Will Brand Names Ruin Alt Festivals?
Back in 2014, the Glastonbury Festival lineup was a who's who of alternative superstars: Jack White, Arcade Fire, the Black Keys, Interpol, and Phosphorescent, just to name a few. But the big story was Saturday's closer: Metallica.
The BBC reported that Metallica were the first metal act to headline the show in its 44 year history. Reviews of their set were positive overall -- and there were lots of reviews. You don't just drop Metallica into the lineup of one of the world's best known festivals without generating some serious press.
So ... any guesses what happened next?
The first batch of big 2015 U.S. festivals have announced their lineups, and the tops of the bills are loaded with classic rockers. You can catch AC/DC at Coachella and Billy Joel at Bonnaroo. To get the most for your classic rock dollar, head down to the New Orleans Jazz Fest for Steve Winwood, the Who, Jimmy Buffett and Elton John.
The lawyers and investment bankers want to get in on the newest trendy thing, so a bidding war starts ...
We see a similar phenomenon in cities. Struggling artists move into the rundown area of town because it's all they can afford, and next thing you know yesterday's hood is today's hip, funky, city center. The lawyers and investment bankers want to get in on the newest trendy thing, so a bidding war starts for old warehouses that can be converted into luxury lofts, and the artists that made the neighborhood cool are priced out of their own apartments.
That's one version of the classic revitalization story. The other is that the influx of money from the new residents helps everyone. Who doesn't want higher property values, mega-franchises and overpriced coffee, after all? Well, some people. I don't have names for you, but some people prefer their neighborhoods a little funky, and name brand stores don't cut it. Consider the Disney-fication of Times Square, for example.
So that's what we have going on this festival season -- the big franchises moving in to the hip neighborhoods. I'm conflicted. Anything that gets people out of their musical neighborhoods and exploring other styles is great, and listen: If you turn your nose up at Robert Plant because he's "that Led Zeppelin guy," you're missing out on some of the best roots music of the last 10-15 years. Getting Plant onto festival bills populated by alt-indie artists is absolutely brilliant.
But there's something so un-Bonnaroo about Billy Joel. I've seen the Who a few times, and they've always been amazing, but what the heck do they bring to the New Orleans Jazz Festival? The billing is such a mismatch.
Of course, music history is littered with classic tour mismatches: Jimi Hendrix opening for the Monkees; the Clash opening for the Who; Prince opening for the Stones. In each of these examples those young openers went on to become legendary headliners, but on those tours they were booed off the stage for no other reason than they were playing for the wrong crowds.
It's a question of context. Building a festival bill is like building a live action playlist. If I'm listening to Vivaldi, for example, and Five Finger Death Punch pops up next on shuffle I'm likely to pee my pants and blow a snot bubble. On the other hand, if I'm rocking Slayer and punch dancing out my anger Kevin Bacon-style, Abba's 'Waterloo' is going to kill my mojo. I don't want my Alabama Shakes reverie disrupted with 120 decibels of 'You Shook Me All Night Long."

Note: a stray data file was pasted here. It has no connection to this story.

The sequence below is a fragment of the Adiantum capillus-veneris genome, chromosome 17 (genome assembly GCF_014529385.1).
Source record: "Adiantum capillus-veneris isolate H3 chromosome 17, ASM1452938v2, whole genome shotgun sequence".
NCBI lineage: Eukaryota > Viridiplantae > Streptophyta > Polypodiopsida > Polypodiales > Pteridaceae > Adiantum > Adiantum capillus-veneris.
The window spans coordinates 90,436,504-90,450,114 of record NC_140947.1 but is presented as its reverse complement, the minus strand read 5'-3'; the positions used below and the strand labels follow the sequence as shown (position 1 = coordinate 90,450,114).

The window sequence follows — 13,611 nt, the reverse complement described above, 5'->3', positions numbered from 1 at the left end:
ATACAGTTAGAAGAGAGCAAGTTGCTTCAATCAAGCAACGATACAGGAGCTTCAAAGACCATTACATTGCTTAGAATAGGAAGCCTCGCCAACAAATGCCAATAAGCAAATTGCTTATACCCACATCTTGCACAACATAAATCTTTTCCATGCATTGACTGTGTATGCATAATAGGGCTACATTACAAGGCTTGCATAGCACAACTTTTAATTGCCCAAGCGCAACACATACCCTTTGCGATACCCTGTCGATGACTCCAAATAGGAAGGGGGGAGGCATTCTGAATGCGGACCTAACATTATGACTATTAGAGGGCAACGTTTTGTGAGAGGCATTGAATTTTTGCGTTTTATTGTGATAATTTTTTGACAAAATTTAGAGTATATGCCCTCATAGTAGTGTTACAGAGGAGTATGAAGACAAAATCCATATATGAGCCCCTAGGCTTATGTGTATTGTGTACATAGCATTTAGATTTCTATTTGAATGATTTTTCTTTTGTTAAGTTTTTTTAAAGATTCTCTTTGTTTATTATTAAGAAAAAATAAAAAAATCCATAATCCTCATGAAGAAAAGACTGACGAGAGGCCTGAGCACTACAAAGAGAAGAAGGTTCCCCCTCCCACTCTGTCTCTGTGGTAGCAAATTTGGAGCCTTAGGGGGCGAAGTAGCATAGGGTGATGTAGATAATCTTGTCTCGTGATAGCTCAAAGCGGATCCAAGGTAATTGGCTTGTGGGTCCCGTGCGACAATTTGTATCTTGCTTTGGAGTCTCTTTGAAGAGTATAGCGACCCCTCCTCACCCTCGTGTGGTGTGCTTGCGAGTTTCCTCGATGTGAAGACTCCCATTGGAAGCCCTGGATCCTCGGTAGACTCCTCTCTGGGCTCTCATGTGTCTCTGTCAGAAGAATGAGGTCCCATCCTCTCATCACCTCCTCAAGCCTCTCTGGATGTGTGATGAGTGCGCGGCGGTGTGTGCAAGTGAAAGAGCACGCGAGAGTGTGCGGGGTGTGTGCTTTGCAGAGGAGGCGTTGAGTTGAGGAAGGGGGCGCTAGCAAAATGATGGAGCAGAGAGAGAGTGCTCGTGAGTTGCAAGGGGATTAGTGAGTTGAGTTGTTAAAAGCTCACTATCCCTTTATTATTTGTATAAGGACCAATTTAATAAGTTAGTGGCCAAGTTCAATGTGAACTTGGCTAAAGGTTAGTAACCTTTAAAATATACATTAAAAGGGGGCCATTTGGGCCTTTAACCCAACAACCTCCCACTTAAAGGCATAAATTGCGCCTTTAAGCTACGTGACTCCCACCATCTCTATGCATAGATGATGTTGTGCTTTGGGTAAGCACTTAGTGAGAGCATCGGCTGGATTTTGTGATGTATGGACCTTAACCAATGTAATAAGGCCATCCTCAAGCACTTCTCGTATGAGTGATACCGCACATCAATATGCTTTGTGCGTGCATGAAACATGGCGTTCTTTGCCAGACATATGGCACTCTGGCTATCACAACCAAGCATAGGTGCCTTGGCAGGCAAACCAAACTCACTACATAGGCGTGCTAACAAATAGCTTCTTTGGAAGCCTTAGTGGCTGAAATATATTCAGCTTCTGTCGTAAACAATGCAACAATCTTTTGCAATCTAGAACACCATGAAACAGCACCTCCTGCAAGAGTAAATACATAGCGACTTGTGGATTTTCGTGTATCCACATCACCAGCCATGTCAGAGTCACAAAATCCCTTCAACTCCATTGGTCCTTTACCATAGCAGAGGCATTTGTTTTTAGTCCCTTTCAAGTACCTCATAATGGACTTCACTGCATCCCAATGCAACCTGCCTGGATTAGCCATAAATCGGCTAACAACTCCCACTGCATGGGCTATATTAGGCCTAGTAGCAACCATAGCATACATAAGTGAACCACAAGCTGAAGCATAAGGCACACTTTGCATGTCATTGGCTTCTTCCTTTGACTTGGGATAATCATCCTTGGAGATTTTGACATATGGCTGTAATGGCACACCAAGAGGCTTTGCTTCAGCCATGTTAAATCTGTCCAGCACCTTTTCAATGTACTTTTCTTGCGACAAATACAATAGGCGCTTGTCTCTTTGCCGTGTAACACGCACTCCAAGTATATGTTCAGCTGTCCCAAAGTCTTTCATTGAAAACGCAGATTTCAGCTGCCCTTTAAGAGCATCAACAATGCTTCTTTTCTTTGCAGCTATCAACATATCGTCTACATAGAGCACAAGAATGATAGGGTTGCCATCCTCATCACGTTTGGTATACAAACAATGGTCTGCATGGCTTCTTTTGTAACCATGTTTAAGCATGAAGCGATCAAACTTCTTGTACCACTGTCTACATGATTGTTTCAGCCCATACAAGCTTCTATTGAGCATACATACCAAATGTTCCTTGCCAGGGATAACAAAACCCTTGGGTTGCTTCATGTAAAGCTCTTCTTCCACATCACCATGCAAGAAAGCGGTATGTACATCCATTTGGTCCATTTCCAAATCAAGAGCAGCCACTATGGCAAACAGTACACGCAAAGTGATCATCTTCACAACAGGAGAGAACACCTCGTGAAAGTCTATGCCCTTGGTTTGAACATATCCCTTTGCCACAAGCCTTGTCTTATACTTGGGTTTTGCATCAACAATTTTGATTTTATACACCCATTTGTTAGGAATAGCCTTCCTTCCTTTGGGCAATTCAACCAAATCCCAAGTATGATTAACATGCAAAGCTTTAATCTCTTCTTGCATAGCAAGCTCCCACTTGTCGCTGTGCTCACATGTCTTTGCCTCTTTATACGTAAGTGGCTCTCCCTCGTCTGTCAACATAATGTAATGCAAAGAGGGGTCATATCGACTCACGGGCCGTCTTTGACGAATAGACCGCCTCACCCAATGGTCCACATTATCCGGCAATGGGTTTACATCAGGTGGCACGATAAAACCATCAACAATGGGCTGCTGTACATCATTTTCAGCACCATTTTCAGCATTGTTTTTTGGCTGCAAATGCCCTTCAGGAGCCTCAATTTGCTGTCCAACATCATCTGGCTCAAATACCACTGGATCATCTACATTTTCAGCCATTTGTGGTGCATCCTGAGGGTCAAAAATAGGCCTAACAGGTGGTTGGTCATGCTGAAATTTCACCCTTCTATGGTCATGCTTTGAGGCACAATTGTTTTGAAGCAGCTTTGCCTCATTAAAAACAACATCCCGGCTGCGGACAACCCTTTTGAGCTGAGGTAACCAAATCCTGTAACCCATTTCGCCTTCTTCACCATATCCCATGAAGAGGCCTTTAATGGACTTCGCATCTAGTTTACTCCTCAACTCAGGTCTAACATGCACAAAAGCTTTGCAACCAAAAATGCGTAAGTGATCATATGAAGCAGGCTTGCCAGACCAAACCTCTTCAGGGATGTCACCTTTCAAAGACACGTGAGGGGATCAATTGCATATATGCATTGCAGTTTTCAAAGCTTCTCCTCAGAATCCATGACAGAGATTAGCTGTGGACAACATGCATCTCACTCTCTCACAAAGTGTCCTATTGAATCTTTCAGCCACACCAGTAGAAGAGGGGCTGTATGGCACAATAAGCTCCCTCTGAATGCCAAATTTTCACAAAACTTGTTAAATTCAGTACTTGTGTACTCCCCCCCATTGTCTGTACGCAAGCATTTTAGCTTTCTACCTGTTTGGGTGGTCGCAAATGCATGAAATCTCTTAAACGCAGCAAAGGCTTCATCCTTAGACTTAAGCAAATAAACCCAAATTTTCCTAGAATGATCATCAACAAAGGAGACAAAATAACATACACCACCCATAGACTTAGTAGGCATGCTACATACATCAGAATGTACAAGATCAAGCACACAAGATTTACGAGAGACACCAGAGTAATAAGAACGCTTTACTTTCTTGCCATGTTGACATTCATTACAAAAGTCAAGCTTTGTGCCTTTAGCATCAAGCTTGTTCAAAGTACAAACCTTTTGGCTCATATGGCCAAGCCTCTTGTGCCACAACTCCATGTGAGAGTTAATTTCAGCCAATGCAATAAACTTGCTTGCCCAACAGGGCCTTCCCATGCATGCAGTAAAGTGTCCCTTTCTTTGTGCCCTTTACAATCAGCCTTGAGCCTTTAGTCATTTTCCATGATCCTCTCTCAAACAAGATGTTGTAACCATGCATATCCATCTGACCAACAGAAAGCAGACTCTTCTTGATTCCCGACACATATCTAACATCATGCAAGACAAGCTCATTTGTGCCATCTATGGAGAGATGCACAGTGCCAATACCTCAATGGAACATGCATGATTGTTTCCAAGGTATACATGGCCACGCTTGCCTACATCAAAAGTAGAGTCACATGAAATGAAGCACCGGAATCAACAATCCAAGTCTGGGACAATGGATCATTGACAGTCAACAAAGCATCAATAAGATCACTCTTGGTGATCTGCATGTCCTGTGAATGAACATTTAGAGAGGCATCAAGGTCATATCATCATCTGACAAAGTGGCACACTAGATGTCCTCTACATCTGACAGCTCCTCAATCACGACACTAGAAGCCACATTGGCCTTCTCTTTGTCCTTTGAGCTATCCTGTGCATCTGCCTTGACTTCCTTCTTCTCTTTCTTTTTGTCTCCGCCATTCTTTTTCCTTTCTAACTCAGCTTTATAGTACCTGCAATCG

Festivals need a cohesive thread, some thematic element that carries all the way through the experience. Producer Michael Lang wanted Roy Rogers to close Woodstock with 'Happy Trails,' which would have been the perfect denouement for young baby boomers who watched Roy's and Dale's western adventures throughout their childhoods. It didn't happen, but the point is this: For that audience, a singing cowboy following Hendrix would've made sense.
How does 'Cheeseburger In Paradise' fit with the Preservation Hall Jazz Band?
But Jimmy Buffett at a jazz festival? I just don't get it. How does 'Cheeseburger In Paradise' fit with the Preservation Hall Jazz Band?
Perhaps what we've always considered the alternative festivals are following the latest boom in urban planning: mixed-use development. Coachella as loft/apartment/retail/gallery/restaurant space, something for everybody. You kids run off and see your precious Benjamin Booker, Daddy is going to hang by the main stage in his 'Free Phil Rudd' t-shirt.
What's dangerous about that, though, is that big headliners cost big money, and that cost is passed along to ticket holders. Some of these festivals are already too expensive for the average kid to afford. How much is the Dirty South fan paying to cover AC/DC's Coachella nut?
That's just the way of the world. Non-sports viewers subsidize cable/satellite sports simply by subscribing. We all get jammed into kennel class on airlines so that premium ticket holders can have more leg room. All that matters to the organizers of Bonnaroo is whether Billy Joel puts cheeks in the seats. They don't care whose cheeks.
In the end, 2016 lineups will reflect whatever the market will bear. If the event organizers turn a profit by putting big names on their bills they'll do more of the same, context be damned. But we're losing something special here, like when the local diner is torn down to make room for an Olive Garden. Every town doesn't need the same depressing strip of franchise restaurants, nor does every festival need big brand names on the top of the bill.
Then again, as long as "that Led Zeppelin guy" keeps getting booked, my faith might get restored in festival-kind. An alternative music guy can always hope.